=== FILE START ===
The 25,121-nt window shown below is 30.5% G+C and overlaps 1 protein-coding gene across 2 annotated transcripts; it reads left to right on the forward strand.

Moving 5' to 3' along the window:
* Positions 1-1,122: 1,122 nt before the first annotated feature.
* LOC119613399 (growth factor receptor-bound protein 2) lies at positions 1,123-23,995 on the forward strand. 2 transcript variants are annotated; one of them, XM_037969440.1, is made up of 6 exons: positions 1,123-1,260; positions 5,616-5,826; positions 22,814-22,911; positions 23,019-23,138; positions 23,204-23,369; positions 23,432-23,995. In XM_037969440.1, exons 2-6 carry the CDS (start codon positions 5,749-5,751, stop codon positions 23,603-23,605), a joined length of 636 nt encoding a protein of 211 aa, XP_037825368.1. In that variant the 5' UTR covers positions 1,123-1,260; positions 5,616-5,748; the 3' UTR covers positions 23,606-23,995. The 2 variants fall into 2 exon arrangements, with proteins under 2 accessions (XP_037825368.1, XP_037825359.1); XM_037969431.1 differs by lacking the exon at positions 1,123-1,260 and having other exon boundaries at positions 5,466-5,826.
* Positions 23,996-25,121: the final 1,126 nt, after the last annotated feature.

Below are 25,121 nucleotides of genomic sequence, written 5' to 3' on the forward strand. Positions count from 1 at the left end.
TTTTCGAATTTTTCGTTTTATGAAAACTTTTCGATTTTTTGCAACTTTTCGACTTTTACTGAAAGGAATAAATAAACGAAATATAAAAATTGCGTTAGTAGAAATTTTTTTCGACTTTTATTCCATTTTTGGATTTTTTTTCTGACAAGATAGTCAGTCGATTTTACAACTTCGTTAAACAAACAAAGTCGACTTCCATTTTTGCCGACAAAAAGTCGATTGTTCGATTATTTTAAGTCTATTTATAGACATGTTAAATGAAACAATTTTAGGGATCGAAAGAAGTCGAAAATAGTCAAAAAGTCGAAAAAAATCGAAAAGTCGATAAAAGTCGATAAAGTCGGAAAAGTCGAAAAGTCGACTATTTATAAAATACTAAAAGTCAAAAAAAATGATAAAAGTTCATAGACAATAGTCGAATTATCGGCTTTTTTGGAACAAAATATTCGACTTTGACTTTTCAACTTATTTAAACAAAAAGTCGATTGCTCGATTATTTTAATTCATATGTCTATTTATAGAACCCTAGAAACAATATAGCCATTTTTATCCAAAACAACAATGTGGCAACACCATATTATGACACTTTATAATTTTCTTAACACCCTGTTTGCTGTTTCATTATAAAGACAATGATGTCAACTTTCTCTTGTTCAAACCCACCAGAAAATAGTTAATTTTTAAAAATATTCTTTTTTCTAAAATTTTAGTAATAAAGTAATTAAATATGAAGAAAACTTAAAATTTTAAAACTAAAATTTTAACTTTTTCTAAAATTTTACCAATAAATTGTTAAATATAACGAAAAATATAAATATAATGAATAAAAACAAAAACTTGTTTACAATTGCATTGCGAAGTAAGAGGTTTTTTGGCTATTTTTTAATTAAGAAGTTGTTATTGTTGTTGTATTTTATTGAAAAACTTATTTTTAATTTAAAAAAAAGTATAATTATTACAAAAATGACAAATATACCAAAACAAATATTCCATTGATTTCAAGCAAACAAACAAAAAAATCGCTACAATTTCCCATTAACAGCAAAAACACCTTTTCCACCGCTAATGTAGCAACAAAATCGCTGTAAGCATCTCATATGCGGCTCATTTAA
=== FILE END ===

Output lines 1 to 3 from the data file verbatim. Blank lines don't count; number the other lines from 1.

The 25,121-nt window shown below is 30.5% G+C and overlaps 1 protein-coding gene across 2 annotated transcripts; it reads left to right on the forward strand.

Moving 5' to 3' along the window:
* Positions 1-1,122: 1,122 nt before the first annotated feature.